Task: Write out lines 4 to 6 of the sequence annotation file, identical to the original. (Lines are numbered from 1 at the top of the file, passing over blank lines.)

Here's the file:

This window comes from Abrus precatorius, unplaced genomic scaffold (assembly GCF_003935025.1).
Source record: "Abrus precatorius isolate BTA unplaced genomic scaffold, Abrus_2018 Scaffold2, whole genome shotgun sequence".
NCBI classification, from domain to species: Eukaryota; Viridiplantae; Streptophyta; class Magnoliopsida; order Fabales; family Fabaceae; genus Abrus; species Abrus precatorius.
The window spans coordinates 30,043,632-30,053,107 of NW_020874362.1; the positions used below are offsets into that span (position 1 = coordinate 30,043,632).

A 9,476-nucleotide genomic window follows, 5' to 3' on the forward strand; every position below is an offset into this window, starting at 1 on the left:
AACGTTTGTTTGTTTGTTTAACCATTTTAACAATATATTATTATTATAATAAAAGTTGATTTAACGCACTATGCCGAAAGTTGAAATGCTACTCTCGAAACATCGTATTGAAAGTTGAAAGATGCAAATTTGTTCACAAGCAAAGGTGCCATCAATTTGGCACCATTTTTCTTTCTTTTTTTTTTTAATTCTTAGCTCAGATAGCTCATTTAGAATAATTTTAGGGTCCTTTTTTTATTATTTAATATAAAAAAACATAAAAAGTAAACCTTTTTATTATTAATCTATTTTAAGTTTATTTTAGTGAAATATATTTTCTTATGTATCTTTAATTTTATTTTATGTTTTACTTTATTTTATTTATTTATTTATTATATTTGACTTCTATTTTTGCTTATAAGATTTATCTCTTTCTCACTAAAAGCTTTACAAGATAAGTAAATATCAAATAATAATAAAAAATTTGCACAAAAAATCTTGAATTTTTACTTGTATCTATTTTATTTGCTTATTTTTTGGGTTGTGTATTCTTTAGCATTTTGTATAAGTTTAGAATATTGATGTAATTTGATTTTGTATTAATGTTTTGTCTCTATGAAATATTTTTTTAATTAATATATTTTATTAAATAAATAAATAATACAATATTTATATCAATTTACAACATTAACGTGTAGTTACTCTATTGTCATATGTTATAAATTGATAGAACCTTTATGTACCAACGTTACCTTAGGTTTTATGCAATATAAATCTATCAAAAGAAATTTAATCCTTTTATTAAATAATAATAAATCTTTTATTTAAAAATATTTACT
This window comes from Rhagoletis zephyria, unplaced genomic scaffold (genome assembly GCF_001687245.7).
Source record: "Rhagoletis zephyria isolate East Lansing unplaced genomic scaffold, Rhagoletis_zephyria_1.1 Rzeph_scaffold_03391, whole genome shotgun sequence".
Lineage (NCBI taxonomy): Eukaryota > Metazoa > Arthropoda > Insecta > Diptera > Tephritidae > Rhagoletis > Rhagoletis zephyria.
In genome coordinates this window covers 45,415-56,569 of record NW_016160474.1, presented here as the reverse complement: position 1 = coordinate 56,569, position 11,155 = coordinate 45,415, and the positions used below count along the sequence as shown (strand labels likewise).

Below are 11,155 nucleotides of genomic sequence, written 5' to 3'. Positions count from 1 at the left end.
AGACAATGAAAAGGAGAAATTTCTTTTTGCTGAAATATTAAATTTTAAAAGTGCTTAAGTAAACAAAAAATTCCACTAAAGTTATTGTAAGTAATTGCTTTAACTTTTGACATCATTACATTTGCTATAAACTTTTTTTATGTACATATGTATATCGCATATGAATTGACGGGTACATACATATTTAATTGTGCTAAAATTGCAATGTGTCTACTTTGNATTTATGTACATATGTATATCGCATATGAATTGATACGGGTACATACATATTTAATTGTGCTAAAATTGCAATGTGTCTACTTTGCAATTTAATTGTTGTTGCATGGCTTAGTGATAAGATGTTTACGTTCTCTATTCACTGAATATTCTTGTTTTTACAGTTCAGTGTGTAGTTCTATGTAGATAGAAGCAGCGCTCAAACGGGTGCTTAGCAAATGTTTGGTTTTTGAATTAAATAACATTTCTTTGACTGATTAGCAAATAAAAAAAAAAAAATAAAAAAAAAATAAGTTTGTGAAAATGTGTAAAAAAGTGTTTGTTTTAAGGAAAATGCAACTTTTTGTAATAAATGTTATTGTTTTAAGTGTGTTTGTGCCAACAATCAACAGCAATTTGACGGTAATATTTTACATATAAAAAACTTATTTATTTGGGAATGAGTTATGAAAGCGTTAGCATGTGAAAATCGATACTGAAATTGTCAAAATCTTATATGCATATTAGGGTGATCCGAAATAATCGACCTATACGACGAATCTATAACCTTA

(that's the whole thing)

The window spans coordinates 30,043,632-30,053,107 of NW_020874362.1; the positions used below are offsets into that span (position 1 = coordinate 30,043,632).

A 9,476-nucleotide genomic window follows, 5' to 3' on the forward strand; every position below is an offset into this window, starting at 1 on the left:
AACGTTTGTTTGTTTGTTTAACCATTTTAACAATATATTATTATTATAATAAAAGTTGATTTAACGCACTATGCCGAAAGTTGAAATGCTACTCTCGAAACATCGTATTGAAAGTTGAAAGATGCAAATTTGTTCACAAGCAAAGGTGCCATCAATTTGGCACCATTTTTCTTTCTTTTTTTTTTTAATTCTTAGCTCAGATAGCTCATTTAGAATAATTTTAGGGTCCTTTTTTTATTATTTAATATAAAAAAACATAAAAAGTAAACCTTTTTATTATTAATCTATTTTAAGTTTATTTTAGTGAAATATATTTTCTTATGTATCTTTAATTTTATTTTATGTTTTACTTTATTTTATTTATTTATTTATTATATTTGACTTCTATTTTTGCTTATAAGATTTATCTCTTTCTCACTAAAAGCTTTACAAGATAAGTAAATATCAAATAATAATAAAAAATTTGCACAAAAAATCTTGAATTTTTACTTGTATCTATTTTATTTGCTTATTTTTTGGGTTGTGTATTCTTTAGCATTTTGTATAAGTTTAGAATATTGATGTAATTTGATTTTGTATTAATGTTTTGTCTCTATGAAATATTTTTTTAATTAATATATTTTATTAAATAAATAAATAATACAATATTTATATCAATTTACAACATTAACGTGTAGTTACTCTATTGTCATATGTTATAAATTGATAGAACCTTTATGTACCAACGTTACCTTAGGTTTTATGCAATATAAATCTATCAAAAGAAATTTAATCCTTTTATTAAATAATAATAAATCTTTTATTTAAAAATATTTACT